6 Months In

Had a recent realization that I’ve been in the UK for almost exactly 6 months.  This seems like a good time for a blog post. These 6 months have flown by… I am already a quarter of the way through my 2-year visa!  Thoughts on my time so far:

  • I have appreciated the relative amount of stability I’ve been able to find.  My travels in between have been fun, but it’s nice to be able to settle in and feel a bit more grounded, both at the flat in Glasgow and my caravan at The Lazy Duck.
  •  It’s so easy to settle into a routine and take things for granted, such as my freedom from significant responsibilities, spending most days outside, and the host of new experiences at my fingertips.  I need to remember that this is such a unique time in my life, and make the most of it!
  • Sometimes I forget I haven’t always been here, and then it’ll hit me: I’m living in Scotland!  My closest neighbours are sheep and chickens! I am a percussionist!? It’s all just a bit surreal at times.
  • God is so good.  I have everything I need and more, and have come across people, places, and things at just the right time too often to be a coincidence.  For example, the time I was having a rough day and a lovely couple invited me to their house after church for tea, a chat, and feral wildcat kitten socialization.  Need I say more?
  • It really stinks to be this far away from my people back in Canada.  Anyone who has ever moved or had someone move away from them knows that things will inevitably change.  Yes, I know I chose to come here, and there is Skype and email and even real paper letters (which I love), but it’s not the same as being together in person. 
  • Despite the challenges, it feels very right to be here but I’m not exactly sure why.  Regardless, I feel deeply grateful on a regular basis.

The Lazy Duck

Here commences a greatly overdue post about The Lazy Duck.  I arrived on April 19 and now, three months later, feel very much settled in and thoroughly grateful to be here.

The Lazy Duck is a rather magical place with accommodations (huts, private hostel, camping), animals (sheep, chickens, ducks), and various extras such as a wood-fired hot tub, infrared sauna, and bush bucket shower.  I’m here as a volunteer, the arrangement being I get free accommodation and a weekly allowance in exchange for 25 hours of work per week. Any extra hours are paid at an hourly rate. The work is varied, which I appreciate, and my tasks include cleaning, laundry, animal care, guest check-ins, maintenance, gardening, and making the occasional sign. 🙂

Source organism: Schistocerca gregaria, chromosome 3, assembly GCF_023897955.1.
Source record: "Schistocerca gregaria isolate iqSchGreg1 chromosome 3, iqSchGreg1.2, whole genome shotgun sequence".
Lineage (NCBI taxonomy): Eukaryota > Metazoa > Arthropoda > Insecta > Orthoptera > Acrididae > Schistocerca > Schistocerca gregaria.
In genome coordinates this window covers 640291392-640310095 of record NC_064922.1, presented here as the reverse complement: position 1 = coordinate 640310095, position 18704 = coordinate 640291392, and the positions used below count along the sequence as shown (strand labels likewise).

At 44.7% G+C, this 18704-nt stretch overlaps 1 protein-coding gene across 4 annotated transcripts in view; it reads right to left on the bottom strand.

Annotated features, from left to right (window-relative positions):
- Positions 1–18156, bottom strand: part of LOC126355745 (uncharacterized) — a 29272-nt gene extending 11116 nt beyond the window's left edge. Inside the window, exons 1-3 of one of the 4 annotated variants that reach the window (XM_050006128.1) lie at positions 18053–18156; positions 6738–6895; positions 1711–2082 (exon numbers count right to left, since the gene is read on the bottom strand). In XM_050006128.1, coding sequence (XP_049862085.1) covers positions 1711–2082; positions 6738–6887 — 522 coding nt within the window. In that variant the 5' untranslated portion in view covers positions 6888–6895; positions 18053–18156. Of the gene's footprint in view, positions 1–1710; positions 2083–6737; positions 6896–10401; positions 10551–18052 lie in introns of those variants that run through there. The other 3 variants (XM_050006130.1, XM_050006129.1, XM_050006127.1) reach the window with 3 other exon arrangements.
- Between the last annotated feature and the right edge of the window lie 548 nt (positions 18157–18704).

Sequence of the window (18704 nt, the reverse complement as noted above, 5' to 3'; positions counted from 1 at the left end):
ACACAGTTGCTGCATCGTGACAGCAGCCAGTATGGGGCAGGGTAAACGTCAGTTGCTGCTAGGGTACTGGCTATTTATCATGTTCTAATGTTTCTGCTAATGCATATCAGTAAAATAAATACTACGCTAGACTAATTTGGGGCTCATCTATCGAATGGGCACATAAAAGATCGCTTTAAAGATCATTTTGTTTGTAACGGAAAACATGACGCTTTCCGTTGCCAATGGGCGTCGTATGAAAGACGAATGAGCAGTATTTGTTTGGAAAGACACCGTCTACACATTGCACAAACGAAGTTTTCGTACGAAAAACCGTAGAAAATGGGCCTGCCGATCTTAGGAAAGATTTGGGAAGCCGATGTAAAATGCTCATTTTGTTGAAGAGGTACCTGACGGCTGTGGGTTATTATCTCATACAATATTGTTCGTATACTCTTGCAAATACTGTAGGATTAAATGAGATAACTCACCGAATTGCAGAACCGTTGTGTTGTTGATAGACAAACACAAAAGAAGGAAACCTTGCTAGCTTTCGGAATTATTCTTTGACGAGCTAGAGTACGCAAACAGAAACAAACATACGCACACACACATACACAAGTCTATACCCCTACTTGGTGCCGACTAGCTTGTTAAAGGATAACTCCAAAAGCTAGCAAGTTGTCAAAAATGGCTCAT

Here’s where it gets even better: my accommodation is a 6.5’x16.25’ caravan, cute and cosy with everything I need and plenty of charm.  I mean, the dusty rose velour curtains and yellow wood paneling aren’t exactly my style, but you can’t beat the location – a polytunnel garden and chicken coop on one side, a forest on the other.  There’s no running water and only an external composting toilet, but I’ve made the necessary adjustments and am loving living the simple life. 

I have also come to love my chicken and sheep neighbours, and get much enjoyment from observing the lambs play-fighting outside my window or the chickens sticking their necks out as they run full-tilt towards me at supper time.  A couple times a lamb has gotten stuck in the fence when its horns catch as it tries to pull its head back in after munching the greens on the other side. Selfishly, I love when this happens because it means I get to have a brief lamb cuddle as I assist in its extrication.  They are Soay sheep, a very old breed which has never been fully tamed or domesticated, so they are quite shy of humans.

In addition to hanging out and working with the lovely Lazy Duck team, I’ve also been involved in a couple local events, including orienteering and the Cairngorm Community Orchestra.  Orienteering was great fun and I made friends with M, who was just as uncertain and unconfident as I was, so we made a great team.  We even participated in a competition and hit most of the points with 10 seconds to spare! This is not actually impressive, but it was much better than we thought we’d do, which made it a personal win.

As for the orchestra, because they were too full of flautists, they asked if I’d be willing to help out with percussion.  This is how, with 3 rehearsals to go before the spring concert, I became a triangle player! A bit later I also found myself playing the cymbals.  It all felt ridiculous, but was great fun and everyone was very encouraging. The main percussionist was especially grateful for the help. As it was, she had about 3 instruments to coordinate at any given moment.  My percussion debut was an overall success, although of course the star of the show was cello soloist Katy Bell, who was phenomenal. Being on a roll with learning new instruments, I also ended up having a trumpet lesson from french horn player T, but ultimately decided there were too many other things I’d rather spend my time on.  Still, it was fun while it lasted, and I made a new friend to boot. 

I think I’d better wrap this up for now.  But seriously, if you are ever in Scotland, The Lazy Duck is well worth a visit!


Operating on the principle of “better late than never”, here are some reflections on my time in Portugal: